By the Saginaw Treaty of 1819 a number of both "tribal" and "individual" reservations were created ranging in location from present day Bancroft, Flint, and Montrose to Saginaw, Vassar, and other points north.
The "reservation" at Flint was actually eleven individual "reserves" for the following individuals (in order per the treaty, and in order as appears on the survey map dated August 20th, 1821): Nowokeshik, Metawanene, Mokitchenoqua, Nondashemau, Petabonaqua, Messawakutt, Checbalk, Kitcheguqua, Sagosequa, Annoketoqua, and Tawcumegoqua. A section of land was reserved for each, a section being 640 acres in area. (I would have said "a square mile" but a "section" need not necessarily be "square".)
Now, were these individuals Indian? In the majority of cases, no, although that did not seem to be an impediment to litigators.
Let's deal with the only three reservees whose claims to the land were not contested in the courts. Nowokeshik was deemed to be Francis Edouard Campau -- mixed breed son of trader Barney Campau. Kitcheguqua was deemed to be Catherine Mene -- mixed breed daughter of trader John Baptiste Brillant dit Beaulieu. Petabonaqua was deemed to be Felicity Beaufait -- mixed breed daughter of Louis Beaufait.
The remaining eight reserves were contested and five of the claimants involved in the litigation were the white offspring of Flint's first resident, Jacob Smith. The Smith children eventually received patents to these lands but this was not until 1836 -- 18 years after the treaty and 16 years after the "survey" of the eleven sections.
Upon granting of the patents, the Smith children had a re-survey made of the five sections and four of these, Sections 3-6 were divided into farms by surveyor Hervey C. Parke. Now, this is not to say that the Smith children hadn't already sold off some of these lands. Typical for the day, when a land claim was contested on the frontier, and given the slow-moving court system of the day, land sales were made "subject to the claims of others" as the litigation made its way to conclusion. For example, John and Polly Todd had by then sold their inn and ferry service downtown and had moved downriver onto one of these farms. Thus, "Todd" appears as owner of 300 acres on both sides of the "River Road."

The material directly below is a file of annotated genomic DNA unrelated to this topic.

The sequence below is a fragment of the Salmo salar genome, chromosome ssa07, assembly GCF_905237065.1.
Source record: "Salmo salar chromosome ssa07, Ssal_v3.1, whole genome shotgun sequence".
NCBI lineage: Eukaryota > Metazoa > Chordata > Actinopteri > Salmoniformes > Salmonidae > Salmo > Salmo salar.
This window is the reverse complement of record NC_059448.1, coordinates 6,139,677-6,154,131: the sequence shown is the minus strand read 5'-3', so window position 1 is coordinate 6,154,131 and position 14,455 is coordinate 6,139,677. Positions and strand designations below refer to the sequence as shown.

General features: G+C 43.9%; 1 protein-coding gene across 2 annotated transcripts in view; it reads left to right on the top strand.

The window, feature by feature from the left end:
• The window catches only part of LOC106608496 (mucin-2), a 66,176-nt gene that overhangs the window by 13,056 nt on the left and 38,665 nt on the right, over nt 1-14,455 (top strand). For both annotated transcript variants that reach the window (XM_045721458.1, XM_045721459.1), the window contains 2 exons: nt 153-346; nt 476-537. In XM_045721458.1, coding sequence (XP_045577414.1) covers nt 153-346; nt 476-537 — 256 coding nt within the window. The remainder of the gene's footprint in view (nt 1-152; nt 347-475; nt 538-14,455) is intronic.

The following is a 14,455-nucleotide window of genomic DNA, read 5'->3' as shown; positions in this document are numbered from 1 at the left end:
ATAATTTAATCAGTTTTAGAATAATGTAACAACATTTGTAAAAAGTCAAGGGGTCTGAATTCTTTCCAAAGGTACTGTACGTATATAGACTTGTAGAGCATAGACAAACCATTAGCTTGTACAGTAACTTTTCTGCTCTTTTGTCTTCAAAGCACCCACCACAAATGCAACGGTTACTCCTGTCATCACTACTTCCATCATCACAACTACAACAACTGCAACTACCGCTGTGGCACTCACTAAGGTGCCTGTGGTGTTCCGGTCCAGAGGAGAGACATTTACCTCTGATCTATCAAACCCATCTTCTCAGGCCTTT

Now, all five of the Smith sections are north of the river. But the Smith children also eventually laid claim to a section on the south side and as this litigation proceeded, there were eventually three claimants for the name Mokitchenoqua -- one the supposed mixed-breed daughter of Smith, another the mixed breed daughter of fur trader Archibald Lyon, and the third, Marie Gouin, mixed breed daughter of another fur trader.
Eventually three full-blood Indians were involved in claims, two daughters and a niece of Chief Neome, who was granted a tribal reservation at Montrose -- Sagosequa, Annoketoqua, and Tawcumegoqua. The first two lost out to the Smith children -- the last, to one of the descendants of Louis Campau.
This is a rather rudimentary explanation and a much longer post would be necessary to detail all the complexities of getting title to the lands at Flint. But, imho, stating that Flint was originally "an Indian Reservation" is most definitely incorrect.
Friday, September 10, 2010
Reservations about the Term "Reservation"
Cooley's Dictum clears up some misconceptions about the so-called "Indian Reservations" in Flint: